Seven samples tested positive for all four mutations. Since the samples' history was recorded in lab notebooks that the FBI had collected, investigators could see that all seven had been derived from the same source - a set of two flasks labeled RMR-1029 in Ivins' lab at USAMRIID.
But the investigators got a negative result from the sample Ivins sent in, according to affidavits released Aug. 6. Since all other samples derived from RMR-1029 tested positive, Ivins' sample should have as well.
The affidavits say FBI agents raided Ivins' lab in 2004 and seized his flasks of RMR-1029. Those tested positive for all four mutations, as did an earlier sample Ivins had made from RMR-1029 that was stored in Keim's lab.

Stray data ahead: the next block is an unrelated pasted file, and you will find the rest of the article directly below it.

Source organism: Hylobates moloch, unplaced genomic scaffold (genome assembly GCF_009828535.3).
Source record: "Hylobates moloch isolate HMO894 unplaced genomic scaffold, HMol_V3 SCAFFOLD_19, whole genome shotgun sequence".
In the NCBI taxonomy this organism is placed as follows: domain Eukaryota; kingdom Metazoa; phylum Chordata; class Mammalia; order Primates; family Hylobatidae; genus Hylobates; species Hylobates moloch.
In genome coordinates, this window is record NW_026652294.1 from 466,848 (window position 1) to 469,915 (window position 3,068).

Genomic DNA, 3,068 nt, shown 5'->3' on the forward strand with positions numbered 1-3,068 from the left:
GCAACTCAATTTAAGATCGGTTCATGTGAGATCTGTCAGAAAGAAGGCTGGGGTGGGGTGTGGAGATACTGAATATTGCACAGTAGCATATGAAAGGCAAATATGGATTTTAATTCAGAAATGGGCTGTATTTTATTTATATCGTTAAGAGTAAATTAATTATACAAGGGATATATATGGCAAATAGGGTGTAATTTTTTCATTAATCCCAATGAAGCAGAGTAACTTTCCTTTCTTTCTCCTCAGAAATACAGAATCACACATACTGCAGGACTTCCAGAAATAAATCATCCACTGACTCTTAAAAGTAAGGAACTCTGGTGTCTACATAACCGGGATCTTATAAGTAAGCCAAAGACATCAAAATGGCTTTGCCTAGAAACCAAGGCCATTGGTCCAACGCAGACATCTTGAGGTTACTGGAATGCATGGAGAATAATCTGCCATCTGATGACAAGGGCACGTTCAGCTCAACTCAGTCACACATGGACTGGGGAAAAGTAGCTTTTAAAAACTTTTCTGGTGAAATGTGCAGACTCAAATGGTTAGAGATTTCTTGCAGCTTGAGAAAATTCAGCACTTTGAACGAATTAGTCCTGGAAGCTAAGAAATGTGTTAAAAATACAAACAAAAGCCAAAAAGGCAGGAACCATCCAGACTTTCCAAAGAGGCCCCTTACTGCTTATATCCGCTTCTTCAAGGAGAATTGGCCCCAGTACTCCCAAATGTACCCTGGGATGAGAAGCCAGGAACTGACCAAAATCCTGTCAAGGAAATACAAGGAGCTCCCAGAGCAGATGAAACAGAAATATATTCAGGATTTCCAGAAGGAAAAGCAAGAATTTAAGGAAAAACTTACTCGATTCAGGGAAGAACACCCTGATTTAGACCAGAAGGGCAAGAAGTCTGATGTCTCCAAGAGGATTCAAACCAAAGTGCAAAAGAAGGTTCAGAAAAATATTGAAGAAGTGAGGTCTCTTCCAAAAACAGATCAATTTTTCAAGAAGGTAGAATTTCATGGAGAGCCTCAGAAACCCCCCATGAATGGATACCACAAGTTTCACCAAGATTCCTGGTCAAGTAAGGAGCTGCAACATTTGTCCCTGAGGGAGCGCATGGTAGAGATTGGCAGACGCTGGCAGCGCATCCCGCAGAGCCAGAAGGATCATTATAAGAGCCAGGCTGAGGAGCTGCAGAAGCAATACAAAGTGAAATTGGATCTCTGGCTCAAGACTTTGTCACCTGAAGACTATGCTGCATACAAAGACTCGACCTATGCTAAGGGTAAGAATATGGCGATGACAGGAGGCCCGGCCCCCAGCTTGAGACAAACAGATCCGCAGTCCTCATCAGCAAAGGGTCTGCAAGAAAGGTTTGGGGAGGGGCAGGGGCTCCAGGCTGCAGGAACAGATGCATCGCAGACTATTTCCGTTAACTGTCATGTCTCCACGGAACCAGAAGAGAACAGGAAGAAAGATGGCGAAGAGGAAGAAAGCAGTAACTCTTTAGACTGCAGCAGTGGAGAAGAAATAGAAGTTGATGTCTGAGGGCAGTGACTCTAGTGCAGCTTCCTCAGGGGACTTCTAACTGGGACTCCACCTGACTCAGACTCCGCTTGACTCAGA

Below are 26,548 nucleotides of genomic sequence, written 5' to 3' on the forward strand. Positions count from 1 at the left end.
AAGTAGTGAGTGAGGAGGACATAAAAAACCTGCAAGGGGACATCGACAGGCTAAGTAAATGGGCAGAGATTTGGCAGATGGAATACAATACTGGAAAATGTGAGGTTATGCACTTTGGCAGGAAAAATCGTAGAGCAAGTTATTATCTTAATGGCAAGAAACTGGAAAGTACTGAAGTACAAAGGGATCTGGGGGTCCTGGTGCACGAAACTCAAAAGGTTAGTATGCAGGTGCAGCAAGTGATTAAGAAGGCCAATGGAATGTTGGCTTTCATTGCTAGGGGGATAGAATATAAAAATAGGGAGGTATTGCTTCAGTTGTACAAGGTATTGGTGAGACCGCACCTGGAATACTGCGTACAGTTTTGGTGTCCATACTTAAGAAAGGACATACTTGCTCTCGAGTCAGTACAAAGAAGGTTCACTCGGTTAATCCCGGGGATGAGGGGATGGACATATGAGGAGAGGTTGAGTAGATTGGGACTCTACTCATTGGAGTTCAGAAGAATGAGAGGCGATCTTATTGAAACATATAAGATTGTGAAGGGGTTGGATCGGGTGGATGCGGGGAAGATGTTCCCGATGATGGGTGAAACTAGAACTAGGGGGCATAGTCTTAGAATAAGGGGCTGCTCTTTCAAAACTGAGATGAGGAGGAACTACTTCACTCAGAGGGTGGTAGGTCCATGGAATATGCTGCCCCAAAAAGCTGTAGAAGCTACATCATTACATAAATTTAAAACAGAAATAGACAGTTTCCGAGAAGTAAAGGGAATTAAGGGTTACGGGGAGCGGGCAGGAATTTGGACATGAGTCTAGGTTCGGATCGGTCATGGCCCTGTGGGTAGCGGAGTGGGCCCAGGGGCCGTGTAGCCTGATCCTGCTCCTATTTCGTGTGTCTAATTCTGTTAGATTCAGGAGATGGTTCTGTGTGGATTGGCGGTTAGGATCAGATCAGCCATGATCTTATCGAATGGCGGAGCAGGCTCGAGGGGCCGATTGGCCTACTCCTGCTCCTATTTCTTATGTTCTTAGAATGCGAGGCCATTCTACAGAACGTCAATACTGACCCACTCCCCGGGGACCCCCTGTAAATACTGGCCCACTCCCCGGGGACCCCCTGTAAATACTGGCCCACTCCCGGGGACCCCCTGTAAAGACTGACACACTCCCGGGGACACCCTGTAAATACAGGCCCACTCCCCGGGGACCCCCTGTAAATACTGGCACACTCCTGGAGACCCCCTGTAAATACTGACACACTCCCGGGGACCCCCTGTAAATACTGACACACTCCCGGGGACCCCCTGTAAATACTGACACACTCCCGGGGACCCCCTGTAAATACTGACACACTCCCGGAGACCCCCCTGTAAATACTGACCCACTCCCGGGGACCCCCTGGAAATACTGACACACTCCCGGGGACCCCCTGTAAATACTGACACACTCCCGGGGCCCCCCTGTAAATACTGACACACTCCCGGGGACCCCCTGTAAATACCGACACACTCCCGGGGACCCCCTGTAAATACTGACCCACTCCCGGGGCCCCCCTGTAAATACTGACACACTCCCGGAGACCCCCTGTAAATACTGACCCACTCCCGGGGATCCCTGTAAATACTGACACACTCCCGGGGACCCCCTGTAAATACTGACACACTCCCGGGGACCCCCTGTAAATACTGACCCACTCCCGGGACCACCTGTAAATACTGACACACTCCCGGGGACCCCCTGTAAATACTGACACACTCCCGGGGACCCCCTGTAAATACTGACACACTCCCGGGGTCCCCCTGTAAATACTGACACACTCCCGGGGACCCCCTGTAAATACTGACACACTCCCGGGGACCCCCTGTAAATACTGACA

Did Ivins alter the official sample he submitted? Keim said the test was sensitive enough that it should have picked up the signature of the mutant spores had Ivins followed the FBI's directions for making the samples.
"Ivins may simply have failed to collect a representative sample," he said, adding that "the FBI is implying he did it on purpose."
Keim notes that a conviction of Ivins would have required more than just this genetic connection and would be dependent upon other investigative evidence.
Still, he said, much good will come from the money that poured into the investigation.
"Now we can reconstruct how outbreaks occur with a level of precision far beyond what we've had," he said.
"If you used this in the recent e-coli outbreak," he added, "you'd be able to track it back to the exact pig that pooped on the spinach."
Contact staff writer Faye Flam at 215-854-4977 or firstname.lastname@example.org.